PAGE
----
Trainer: Kentucky Derby winner faces disqualification due to ‘cancel culture’

Bob Baffert, whose horse faces disqualification from the Kentucky Derby after a failed drugs test, has blamed the situation on “cancel culture”.

Medina Spirit won this month’s Derby by half a length at Churchill Downs but on Sunday it emerged the horse had tested positive for double the legal amount of the steroid betamethasone after the race. Churchill Downs has suspended Baffert from entering horses at the track, and indicated it would invalidate Medina Spirit’s victory if the results of the drug test are upheld.

During an appearance on Fox News on Monday, Baffert appeared to suggest he was a victim of larger forces. “Churchill Downs came out with that statement – that was pretty harsh,” said Baffert. “With all the noise … We live in a different world now. This America is different. It was like a cancel culture kind of a thing so they’re reviewing it. I haven’t been told anything.”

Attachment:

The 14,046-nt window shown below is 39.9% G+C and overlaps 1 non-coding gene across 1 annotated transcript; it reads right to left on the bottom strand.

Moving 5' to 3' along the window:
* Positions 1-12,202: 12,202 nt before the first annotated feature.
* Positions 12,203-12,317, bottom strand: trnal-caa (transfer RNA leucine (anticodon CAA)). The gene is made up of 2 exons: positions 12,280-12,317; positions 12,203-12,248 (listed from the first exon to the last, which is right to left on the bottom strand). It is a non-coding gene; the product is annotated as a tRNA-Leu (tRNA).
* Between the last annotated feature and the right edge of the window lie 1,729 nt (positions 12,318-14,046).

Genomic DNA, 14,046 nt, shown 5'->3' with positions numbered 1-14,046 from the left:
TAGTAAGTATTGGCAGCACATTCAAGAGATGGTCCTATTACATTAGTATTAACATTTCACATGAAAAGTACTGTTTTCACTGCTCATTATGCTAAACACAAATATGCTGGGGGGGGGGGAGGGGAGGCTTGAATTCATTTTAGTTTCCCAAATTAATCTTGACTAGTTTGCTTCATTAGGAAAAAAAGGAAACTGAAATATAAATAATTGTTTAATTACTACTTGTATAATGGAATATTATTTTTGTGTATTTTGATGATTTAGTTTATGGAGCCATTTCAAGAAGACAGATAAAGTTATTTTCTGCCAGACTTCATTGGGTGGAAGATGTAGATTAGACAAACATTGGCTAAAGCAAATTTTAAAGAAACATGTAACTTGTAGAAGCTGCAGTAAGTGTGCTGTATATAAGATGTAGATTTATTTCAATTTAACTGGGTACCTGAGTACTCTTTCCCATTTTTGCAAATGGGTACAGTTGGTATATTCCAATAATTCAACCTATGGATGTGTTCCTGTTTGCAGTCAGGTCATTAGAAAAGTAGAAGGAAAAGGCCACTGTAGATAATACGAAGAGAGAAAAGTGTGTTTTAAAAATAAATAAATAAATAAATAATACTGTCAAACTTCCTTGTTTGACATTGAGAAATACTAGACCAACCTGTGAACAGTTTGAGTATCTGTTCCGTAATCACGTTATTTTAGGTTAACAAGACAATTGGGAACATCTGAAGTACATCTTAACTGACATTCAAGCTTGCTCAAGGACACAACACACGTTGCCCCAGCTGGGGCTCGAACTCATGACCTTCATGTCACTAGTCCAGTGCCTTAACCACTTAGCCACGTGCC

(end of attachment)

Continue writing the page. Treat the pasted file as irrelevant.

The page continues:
Baffert insists he will run Medina Spirit on Saturday in the next leg of US racing’s Triple Crown, the Preakness Stakes. The draw for the race has been moved back to Tuesday as the controversy around Medina Spirit unfolds, although Baffert believes the investigation will take “months” to complete.

Baffert has had at least 30 positive doping tests for his horses, but insisted to Fox that he runs a clean operation.

“We live in a new world now. These horses don’t live in a bubble,” he said. “They’re in an open farm. People are touching them. He went from the Derby to after the Derby everybody’s out there touching them. I mean there’s so many ways these horses can get contaminated and when they’re testing at these really ridiculously low levels … I’ve been saying it for over a year now these are gonna get innocent people in trouble and this is what happened now.”

Baffert also suggested on Monday that Medina Spirit may have tested positive after a groom took cough medicine and urinated on some hay, which the horse then ate.

“We did not cheat to win the Kentucky Derby,” he said. “I want to protect my legacy. I’ve trained great horses. I’ve trained the best horses that have run through there. My record proves it. This is horrible what has happened. The horse never got that medication. It’s an injustice to the horse. He’s a great horse. He ran hard. He deserved to win that race and it kills me because these horses are like my children and for something to happen to him like that is horrible.”